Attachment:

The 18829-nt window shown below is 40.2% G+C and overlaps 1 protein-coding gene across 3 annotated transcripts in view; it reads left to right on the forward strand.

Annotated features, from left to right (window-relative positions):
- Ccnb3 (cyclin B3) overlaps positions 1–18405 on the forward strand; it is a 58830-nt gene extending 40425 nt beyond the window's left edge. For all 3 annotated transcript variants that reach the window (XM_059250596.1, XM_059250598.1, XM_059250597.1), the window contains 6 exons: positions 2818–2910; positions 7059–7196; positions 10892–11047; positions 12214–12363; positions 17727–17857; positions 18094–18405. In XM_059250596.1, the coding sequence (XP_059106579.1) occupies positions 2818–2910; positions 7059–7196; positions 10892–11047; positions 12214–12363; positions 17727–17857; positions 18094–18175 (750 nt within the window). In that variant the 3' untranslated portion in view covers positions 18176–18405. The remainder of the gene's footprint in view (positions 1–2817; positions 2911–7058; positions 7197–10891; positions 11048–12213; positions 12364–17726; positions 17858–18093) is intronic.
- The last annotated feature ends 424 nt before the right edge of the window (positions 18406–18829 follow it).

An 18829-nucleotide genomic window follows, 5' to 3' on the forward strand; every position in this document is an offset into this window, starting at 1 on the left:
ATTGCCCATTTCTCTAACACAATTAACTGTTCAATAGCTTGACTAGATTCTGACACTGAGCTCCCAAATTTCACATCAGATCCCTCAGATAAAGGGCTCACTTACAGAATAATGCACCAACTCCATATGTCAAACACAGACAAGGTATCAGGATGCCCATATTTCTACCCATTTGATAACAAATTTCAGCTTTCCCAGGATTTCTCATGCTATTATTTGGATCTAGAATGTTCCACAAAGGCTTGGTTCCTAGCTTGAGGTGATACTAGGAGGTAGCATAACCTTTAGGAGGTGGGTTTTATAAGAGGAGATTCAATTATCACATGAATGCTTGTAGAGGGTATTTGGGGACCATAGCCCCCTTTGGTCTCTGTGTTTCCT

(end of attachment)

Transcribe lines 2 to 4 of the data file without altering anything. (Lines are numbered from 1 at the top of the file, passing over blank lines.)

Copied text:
Annotated features, from left to right (window-relative positions):
- Ccnb3 (cyclin B3) overlaps positions 1–18405 on the forward strand; it is a 58830-nt gene extending 40425 nt beyond the window's left edge. For all 3 annotated transcript variants that reach the window (XM_059250596.1, XM_059250598.1, XM_059250597.1), the window contains 6 exons: positions 2818–2910; positions 7059–7196; positions 10892–11047; positions 12214–12363; positions 17727–17857; positions 18094–18405. In XM_059250596.1, the coding sequence (XP_059106579.1) occupies positions 2818–2910; positions 7059–7196; positions 10892–11047; positions 12214–12363; positions 17727–17857; positions 18094–18175 (750 nt within the window). In that variant the 3' untranslated portion in view covers positions 18176–18405. The remainder of the gene's footprint in view (positions 1–2817; positions 2911–7058; positions 7197–10891; positions 11048–12213; positions 12364–17726; positions 17858–18093) is intronic.
- The last annotated feature ends 424 nt before the right edge of the window (positions 18406–18829 follow it).